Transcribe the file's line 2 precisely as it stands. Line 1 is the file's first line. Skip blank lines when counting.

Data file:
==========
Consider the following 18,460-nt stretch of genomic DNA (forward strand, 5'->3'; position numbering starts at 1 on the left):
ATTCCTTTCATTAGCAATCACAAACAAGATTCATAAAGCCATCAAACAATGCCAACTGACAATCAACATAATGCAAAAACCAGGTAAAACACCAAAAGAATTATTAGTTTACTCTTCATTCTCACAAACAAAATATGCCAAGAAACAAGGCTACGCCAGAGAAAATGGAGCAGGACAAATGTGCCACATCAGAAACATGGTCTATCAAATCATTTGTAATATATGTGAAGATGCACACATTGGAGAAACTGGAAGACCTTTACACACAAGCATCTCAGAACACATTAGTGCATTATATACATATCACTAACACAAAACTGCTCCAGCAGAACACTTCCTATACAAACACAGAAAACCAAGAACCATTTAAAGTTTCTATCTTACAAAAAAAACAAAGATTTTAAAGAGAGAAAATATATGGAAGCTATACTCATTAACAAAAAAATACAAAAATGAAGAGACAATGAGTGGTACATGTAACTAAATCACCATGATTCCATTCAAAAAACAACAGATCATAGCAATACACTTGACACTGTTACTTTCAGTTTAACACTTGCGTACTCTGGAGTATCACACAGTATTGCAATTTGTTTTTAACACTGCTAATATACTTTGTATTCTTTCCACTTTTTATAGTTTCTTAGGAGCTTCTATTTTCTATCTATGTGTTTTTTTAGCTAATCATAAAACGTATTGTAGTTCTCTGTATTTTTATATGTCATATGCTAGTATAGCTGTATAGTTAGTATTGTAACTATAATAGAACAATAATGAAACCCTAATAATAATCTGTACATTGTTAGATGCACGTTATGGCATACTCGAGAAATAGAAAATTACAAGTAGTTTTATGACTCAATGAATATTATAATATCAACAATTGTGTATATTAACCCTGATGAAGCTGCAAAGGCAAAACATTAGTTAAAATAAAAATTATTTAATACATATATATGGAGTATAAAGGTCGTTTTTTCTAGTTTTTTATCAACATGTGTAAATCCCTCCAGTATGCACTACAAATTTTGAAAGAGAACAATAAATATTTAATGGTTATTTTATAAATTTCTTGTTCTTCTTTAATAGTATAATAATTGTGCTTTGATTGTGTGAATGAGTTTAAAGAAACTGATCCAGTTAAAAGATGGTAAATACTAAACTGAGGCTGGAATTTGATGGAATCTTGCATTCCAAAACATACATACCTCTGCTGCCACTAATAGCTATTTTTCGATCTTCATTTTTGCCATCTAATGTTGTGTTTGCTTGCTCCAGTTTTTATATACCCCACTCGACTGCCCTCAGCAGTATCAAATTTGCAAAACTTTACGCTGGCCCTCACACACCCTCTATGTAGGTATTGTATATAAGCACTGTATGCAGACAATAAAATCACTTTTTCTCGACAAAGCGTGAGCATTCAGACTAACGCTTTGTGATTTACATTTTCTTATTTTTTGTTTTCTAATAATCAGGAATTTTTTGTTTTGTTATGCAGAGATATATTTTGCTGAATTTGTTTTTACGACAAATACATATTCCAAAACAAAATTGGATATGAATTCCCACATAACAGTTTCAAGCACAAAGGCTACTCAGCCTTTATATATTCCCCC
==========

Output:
ATTCCTTTCATTAGCAATCACAAACAAGATTCATAAAGCCATCAAACAATGCCAACTGACAATCAACATAATGCAAAAACCAGGTAAAACACCAAAAGAATTATTAGTTTACTCTTCATTCTCACAAACAAAATATGCCAAGAAACAAGGCTACGCCAGAGAAAATGGAGCAGGACAAATGTGCCACATCAGAAACATGGTCTATCAAATCATTTGTAATATATGTGAAGATGCACACATTGGAGAAACTGGAAGACCTTTACACACAAGCATCTCAGAACACATTAGTGCATTATATACATATCACTAACACAAAACTGCTCCAGCAGAACACTTCCTATACAAACACAGAAAACCAAGAACCATTTAAAGTTTCTATCTTACAAAAAAAACAAAGATTTTAAAGAGAGAAAATATATGGAAGCTATACTCATTAACAAAAAAATACAAAAATGAAGAGACAATGAGTGGTACATGTAACTAAATCACCATGATTCCATTCAAAAAACAACAGATCATAGCAATACACTTGACACTGTTACTTTCAGTTTAACACTTGCGTACTCTGGAGTATCACACAGTATTGCAATTTGTTTTTAACACTGCTAATATACTTTGTATTCTTTCCACTTTTTATAGTTTCTTAGGAGCTTCTATTTTCTATCTATGTGTTTTTTTAGCTAATCATAAAACGTATTGTAGTTCTCTGTATTTTTATATGTCATATGCTAGTATAGCTGTATAGTTAGTATTGTAACTATAATAGAACAATAATGAAACCCTAATAATAATCTGTACATTGTTAGATGCACGTTATGGCATACTCGAGAAATAGAAAATTACAAGTAGTTTTATGACTCAATGAATATTATAATATCAACAATTGTGTATATTAACCCTGATGAAGCTGCAAAGGCAAAACATTAGTTAAAATAAAAATTATTTAATACATATATATGGAGTATAAAGGTCGTTTTTTCTAGTTTTTTATCAACATGTGTAAATCCCTCCAGTATGCACTACAAATTTTGAAAGAGAACAATAAATATTTAATGGTTATTTTATAAATTTCTTGTTCTTCTTTAATAGTATAATAATTGTGCTTTGATTGTGTGAATGAGTTTAAAGAAACTGATCCAGTTAAAAGATGGTAAATACTAAACTGAGGCTGGAATTTGATGGAATCTTGCATTCCAAAACATACATACCTCTGCTGCCACTAATAGCTATTTTTCGATCTTCATTTTTGCCATCTAATGTTGTGTTTGCTTGCTCCAGTTTTTATATACCCCACTCGACTGCCCTCAGCAGTATCAAATTTGCAAAACTTTACGCTGGCCCTCACACACCCTCTATGTAGGTATTGTATATAAGCACTGTATGCAGACAATAAAATCACTTTTTCTCGACAAAGCGTGAGCATTCAGACTAACGCTTTGTGATTTACATTTTCTTATTTTTTGTTTTCTAATAATCAGGAATTTTTTGTTTTGTTATGCAGAGATATATTTTGCTGAATTTGTTTTTACGACAAATACATATTCCAAAACAAAATTGGATATGAATTCCCACATAACAGTTTCAAGCACAAAGGCTACTCAGCCTTTATATATTCCCCC